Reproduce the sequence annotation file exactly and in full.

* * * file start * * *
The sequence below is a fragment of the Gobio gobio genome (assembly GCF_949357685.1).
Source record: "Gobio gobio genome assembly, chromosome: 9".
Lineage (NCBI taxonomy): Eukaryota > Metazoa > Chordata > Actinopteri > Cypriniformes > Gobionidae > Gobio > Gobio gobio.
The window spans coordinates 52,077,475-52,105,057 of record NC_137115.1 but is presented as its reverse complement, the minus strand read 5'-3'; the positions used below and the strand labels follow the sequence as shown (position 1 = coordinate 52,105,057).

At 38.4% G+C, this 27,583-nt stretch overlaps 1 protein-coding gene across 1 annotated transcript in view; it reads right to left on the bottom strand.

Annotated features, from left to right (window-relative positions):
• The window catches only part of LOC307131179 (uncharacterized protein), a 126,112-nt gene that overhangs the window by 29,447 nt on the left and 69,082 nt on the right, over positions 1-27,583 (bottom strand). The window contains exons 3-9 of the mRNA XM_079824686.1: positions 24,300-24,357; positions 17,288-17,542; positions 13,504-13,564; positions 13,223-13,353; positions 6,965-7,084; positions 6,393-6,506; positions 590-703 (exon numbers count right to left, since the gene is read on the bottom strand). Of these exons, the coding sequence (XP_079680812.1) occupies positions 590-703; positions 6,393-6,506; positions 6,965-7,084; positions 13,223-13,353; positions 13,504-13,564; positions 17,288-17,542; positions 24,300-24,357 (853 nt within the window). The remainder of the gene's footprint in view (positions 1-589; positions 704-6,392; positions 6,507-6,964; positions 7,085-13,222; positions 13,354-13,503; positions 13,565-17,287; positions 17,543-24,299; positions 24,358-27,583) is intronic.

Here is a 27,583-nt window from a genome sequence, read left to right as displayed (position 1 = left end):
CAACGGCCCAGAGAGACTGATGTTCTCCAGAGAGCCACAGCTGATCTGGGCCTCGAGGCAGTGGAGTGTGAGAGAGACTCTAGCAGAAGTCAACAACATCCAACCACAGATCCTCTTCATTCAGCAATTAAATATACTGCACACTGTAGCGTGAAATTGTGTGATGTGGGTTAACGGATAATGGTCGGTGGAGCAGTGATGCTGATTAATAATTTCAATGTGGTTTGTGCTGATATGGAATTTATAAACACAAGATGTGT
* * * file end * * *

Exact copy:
The sequence below is a fragment of the Gobio gobio genome (assembly GCF_949357685.1).
Source record: "Gobio gobio genome assembly, chromosome: 9".
Lineage (NCBI taxonomy): Eukaryota > Metazoa > Chordata > Actinopteri > Cypriniformes > Gobionidae > Gobio > Gobio gobio.
The window spans coordinates 52,077,475-52,105,057 of record NC_137115.1 but is presented as its reverse complement, the minus strand read 5'-3'; the positions used below and the strand labels follow the sequence as shown (position 1 = coordinate 52,105,057).

At 38.4% G+C, this 27,583-nt stretch overlaps 1 protein-coding gene across 1 annotated transcript in view; it reads right to left on the bottom strand.

Annotated features, from left to right (window-relative positions):
• The window catches only part of LOC307131179 (uncharacterized protein), a 126,112-nt gene that overhangs the window by 29,447 nt on the left and 69,082 nt on the right, over positions 1-27,583 (bottom strand). The window contains exons 3-9 of the mRNA XM_079824686.1: positions 24,300-24,357; positions 17,288-17,542; positions 13,504-13,564; positions 13,223-13,353; positions 6,965-7,084; positions 6,393-6,506; positions 590-703 (exon numbers count right to left, since the gene is read on the bottom strand). Of these exons, the coding sequence (XP_079680812.1) occupies positions 590-703; positions 6,393-6,506; positions 6,965-7,084; positions 13,223-13,353; positions 13,504-13,564; positions 17,288-17,542; positions 24,300-24,357 (853 nt within the window). The remainder of the gene's footprint in view (positions 1-589; positions 704-6,392; positions 6,507-6,964; positions 7,085-13,222; positions 13,354-13,503; positions 13,565-17,287; positions 17,543-24,299; positions 24,358-27,583) is intronic.

Here is a 27,583-nt window from a genome sequence, read left to right as displayed (position 1 = left end):
CAACGGCCCAGAGAGACTGATGTTCTCCAGAGAGCCACAGCTGATCTGGGCCTCGAGGCAGTGGAGTGTGAGAGAGACTCTAGCAGAAGTCAACAACATCCAACCACAGATCCTCTTCATTCAGCAATTAAATATACTGCACACTGTAGCGTGAAATTGTGTGATGTGGGTTAACGGATAATGGTCGGTGGAGCAGTGATGCTGATTAATAATTTCAATGTGGTTTGTGCTGATATGGAATTTATAAACACAAGATGTGT